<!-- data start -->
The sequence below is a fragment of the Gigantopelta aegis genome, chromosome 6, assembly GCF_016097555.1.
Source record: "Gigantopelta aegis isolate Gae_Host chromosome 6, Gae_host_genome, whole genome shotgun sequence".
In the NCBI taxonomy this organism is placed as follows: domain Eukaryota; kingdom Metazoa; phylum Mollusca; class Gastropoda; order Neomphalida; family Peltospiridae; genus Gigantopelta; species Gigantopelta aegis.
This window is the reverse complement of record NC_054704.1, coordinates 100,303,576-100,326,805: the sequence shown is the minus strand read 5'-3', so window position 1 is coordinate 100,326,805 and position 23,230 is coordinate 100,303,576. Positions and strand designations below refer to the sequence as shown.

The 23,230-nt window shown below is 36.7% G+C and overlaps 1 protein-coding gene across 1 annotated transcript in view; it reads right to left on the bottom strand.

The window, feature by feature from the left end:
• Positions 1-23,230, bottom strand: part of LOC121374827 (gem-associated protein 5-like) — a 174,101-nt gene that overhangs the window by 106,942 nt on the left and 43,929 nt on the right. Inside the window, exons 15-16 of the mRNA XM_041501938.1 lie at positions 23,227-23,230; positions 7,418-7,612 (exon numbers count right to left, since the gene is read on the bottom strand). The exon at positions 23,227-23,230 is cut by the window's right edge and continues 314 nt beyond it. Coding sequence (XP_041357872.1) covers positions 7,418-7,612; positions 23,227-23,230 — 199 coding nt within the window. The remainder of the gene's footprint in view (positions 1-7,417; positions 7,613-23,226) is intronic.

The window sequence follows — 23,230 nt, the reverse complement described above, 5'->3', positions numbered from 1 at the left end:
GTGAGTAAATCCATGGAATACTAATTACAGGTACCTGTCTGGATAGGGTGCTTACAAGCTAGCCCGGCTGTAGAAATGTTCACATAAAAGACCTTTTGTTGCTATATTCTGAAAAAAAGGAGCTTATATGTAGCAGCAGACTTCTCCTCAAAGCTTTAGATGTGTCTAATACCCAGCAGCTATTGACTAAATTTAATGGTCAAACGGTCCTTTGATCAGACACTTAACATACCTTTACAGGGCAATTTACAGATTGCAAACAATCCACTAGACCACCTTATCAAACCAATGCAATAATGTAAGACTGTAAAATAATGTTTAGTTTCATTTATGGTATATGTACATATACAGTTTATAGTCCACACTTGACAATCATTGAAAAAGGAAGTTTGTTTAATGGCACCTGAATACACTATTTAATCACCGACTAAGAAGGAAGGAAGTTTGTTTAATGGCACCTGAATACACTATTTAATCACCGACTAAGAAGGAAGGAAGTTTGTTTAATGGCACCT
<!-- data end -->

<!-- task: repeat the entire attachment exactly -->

The sequence below is a fragment of the Gigantopelta aegis genome, chromosome 6, assembly GCF_016097555.1.
Source record: "Gigantopelta aegis isolate Gae_Host chromosome 6, Gae_host_genome, whole genome shotgun sequence".
In the NCBI taxonomy this organism is placed as follows: domain Eukaryota; kingdom Metazoa; phylum Mollusca; class Gastropoda; order Neomphalida; family Peltospiridae; genus Gigantopelta; species Gigantopelta aegis.
This window is the reverse complement of record NC_054704.1, coordinates 100,303,576-100,326,805: the sequence shown is the minus strand read 5'-3', so window position 1 is coordinate 100,326,805 and position 23,230 is coordinate 100,303,576. Positions and strand designations below refer to the sequence as shown.

The 23,230-nt window shown below is 36.7% G+C and overlaps 1 protein-coding gene across 1 annotated transcript in view; it reads right to left on the bottom strand.

The window, feature by feature from the left end:
• Positions 1-23,230, bottom strand: part of LOC121374827 (gem-associated protein 5-like) — a 174,101-nt gene that overhangs the window by 106,942 nt on the left and 43,929 nt on the right. Inside the window, exons 15-16 of the mRNA XM_041501938.1 lie at positions 23,227-23,230; positions 7,418-7,612 (exon numbers count right to left, since the gene is read on the bottom strand). The exon at positions 23,227-23,230 is cut by the window's right edge and continues 314 nt beyond it. Coding sequence (XP_041357872.1) covers positions 7,418-7,612; positions 23,227-23,230 — 199 coding nt within the window. The remainder of the gene's footprint in view (positions 1-7,417; positions 7,613-23,226) is intronic.

The window sequence follows — 23,230 nt, the reverse complement described above, 5'->3', positions numbered from 1 at the left end:
GTGAGTAAATCCATGGAATACTAATTACAGGTACCTGTCTGGATAGGGTGCTTACAAGCTAGCCCGGCTGTAGAAATGTTCACATAAAAGACCTTTTGTTGCTATATTCTGAAAAAAAGGAGCTTATATGTAGCAGCAGACTTCTCCTCAAAGCTTTAGATGTGTCTAATACCCAGCAGCTATTGACTAAATTTAATGGTCAAACGGTCCTTTGATCAGACACTTAACATACCTTTACAGGGCAATTTACAGATTGCAAACAATCCACTAGACCACCTTATCAAACCAATGCAATAATGTAAGACTGTAAAATAATGTTTAGTTTCATTTATGGTATATGTACATATACAGTTTATAGTCCACACTTGACAATCATTGAAAAAGGAAGTTTGTTTAATGGCACCTGAATACACTATTTAATCACCGACTAAGAAGGAAGGAAGTTTGTTTAATGGCACCTGAATACACTATTTAATCACCGACTAAGAAGGAAGGAAGTTTGTTTAATGGCACCT